WordPress has risen to be one of the premier website platforms in the world.
And the amazing part of it’s story, is that unlike global corporations such as Apple and Google, it has relied solely on a community of web-loving developers and designers to achieve its continued success.
Here is the true story of WordPress Web Design…
The History of WordPress Web Design
WordPress is a classic case of getting rich on the Internet by giving stuff away. It started with an idea for improving an existing blogging platform and grew to be the most popular content management system on the Internet. It all started in 2003 with Matt Mullenweg, Mike Little, and a blogging platform called b2. Mullenweg wrote about the need he saw for a new platform with “the flexibility of MovableType, the parsing of TextPattern, the hackability of b2, and the ease of setup of Blogger.”
2003… In the beginning
Starting from the code base of b2, which was available under the GPL license, Mullenweg and Little released the first public version of the WordPress software on May 27, 2003. They called this version 0.7; version 1.0 followed in January of 2004. The code name for 1.0 was “Davis,” after Miles Davis, setting a pattern of naming releases after jazz musicians.
A series of releases followed rapidly, adding features such as plugins, pages, and comment moderation. WordPress grew rapidly in popularity, especially when its competitor Movable Type placed restrictions in 2004 on usage without a paid license. Many users switched to WordPress and never came back.
In 2005, Mullenweg founded the company Automattic, which created the website WordPress.com. WordPress.com allowed users to create their blogs without having to install the software, though it placed serious restrictions on the available options. It’s still a very popular site for people for setting up simple blogs at no cost and with very little effort.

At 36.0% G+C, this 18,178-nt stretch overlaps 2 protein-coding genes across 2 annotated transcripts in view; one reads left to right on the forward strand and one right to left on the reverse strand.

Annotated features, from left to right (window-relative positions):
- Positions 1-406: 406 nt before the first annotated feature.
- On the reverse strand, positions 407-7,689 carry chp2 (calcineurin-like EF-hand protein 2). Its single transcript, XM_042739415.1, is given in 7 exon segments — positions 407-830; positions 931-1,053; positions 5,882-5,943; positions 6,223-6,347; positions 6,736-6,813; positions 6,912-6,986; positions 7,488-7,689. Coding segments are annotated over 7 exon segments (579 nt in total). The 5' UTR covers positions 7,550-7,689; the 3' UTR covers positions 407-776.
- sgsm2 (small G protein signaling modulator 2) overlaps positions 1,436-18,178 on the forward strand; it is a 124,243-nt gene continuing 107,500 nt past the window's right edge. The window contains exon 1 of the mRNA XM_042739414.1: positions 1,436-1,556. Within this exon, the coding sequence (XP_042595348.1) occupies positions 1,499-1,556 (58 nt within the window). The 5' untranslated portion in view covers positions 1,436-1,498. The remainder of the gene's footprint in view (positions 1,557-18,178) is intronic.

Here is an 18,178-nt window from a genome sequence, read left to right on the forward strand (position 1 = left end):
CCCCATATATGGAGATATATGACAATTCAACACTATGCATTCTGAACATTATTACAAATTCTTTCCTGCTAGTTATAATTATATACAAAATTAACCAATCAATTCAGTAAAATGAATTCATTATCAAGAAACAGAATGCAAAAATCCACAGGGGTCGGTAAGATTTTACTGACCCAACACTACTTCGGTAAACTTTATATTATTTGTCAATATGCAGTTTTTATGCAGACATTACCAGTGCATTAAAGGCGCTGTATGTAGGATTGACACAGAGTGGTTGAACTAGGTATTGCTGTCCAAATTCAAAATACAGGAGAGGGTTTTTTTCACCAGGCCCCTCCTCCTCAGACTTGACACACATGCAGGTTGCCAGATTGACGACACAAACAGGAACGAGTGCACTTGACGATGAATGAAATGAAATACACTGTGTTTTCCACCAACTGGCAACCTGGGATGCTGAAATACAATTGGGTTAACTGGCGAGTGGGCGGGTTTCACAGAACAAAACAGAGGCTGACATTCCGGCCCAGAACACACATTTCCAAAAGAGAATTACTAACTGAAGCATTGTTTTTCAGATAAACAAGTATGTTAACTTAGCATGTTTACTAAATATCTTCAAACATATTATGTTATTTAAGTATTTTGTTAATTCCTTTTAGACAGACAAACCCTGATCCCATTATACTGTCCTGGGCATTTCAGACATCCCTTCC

Version 2 of the WordPress software, released on New Year’s Eve of 2005, featured major improvements. It offered a better administrative interface and editor, and blog owners could upload images. Subsequent releases of version 2, through 2009, improved all aspects of the software, added categories and change tracking, and made it easier to upgrade both the base software and plugins. These changes marked its growth from a blogging platform to a full-fledged content management system (CMS).
The WordPress community was growing rapidly. The first WordCamp took place in San Francisco in 2006, and over 500 of these conferences have taken place since then, in many countries.
A parallel project during this time was WordPress MU, which allowed multiple blogs from a single installation. Version 3 of WordPress (“Thelonious”), released in June of 2010, merged in WordPress MU and revamped the administrative UI. It introduced the “Twenty Ten” theme, starting the tradition of having an annual theme named after the year.
In the same year, Mullenweg founded the WordPress Foundation, dedicated to ensuring perpetual free access to its software projects. In addition to the WordPress software, these projects include WordPress Themes, WordPress Plugins, and the social networking software BuddyPress. Automattic transferred ownership of the WordPress trademark and logo to the WordPress Foundation.
By the time version 3 came out, WordPress had become the most popular open-source CMS in existence. A third of the 100 most popular blogs on the Web used the software. This rose to nearly half by 2012.
2011 saw the appearance of the WooCommerce plugin, which has become one of the most popular software bases for e-commerce sites. WooThemes, which developed WooCommerce, became part of Automattic in 2015.
The release of WordPress 4.0 (“Benny”) wasn’t quite as big a deal as the earlier major releases, but its subsequent releases added responsiveness to its strengths, reflecting the rapidly growing dominance of mobile devices on the Internet. Currently it stands at version 4.6.
Today, WordPress software is the basis for a quarter of the websites in the world and holds nearly 60% of the market share of all content management systems. In 2015 there were over 660 million posts on WordPress blogs. It’s not just for bloggers working out of their homes; major sites such as Variety, eBay, Xerox, and the New York Times use it. No doubt someday a new platform will dethrone WordPress, but its creators will have a lot of work to do.
So there you have it.. The History of WordPress Web Design.
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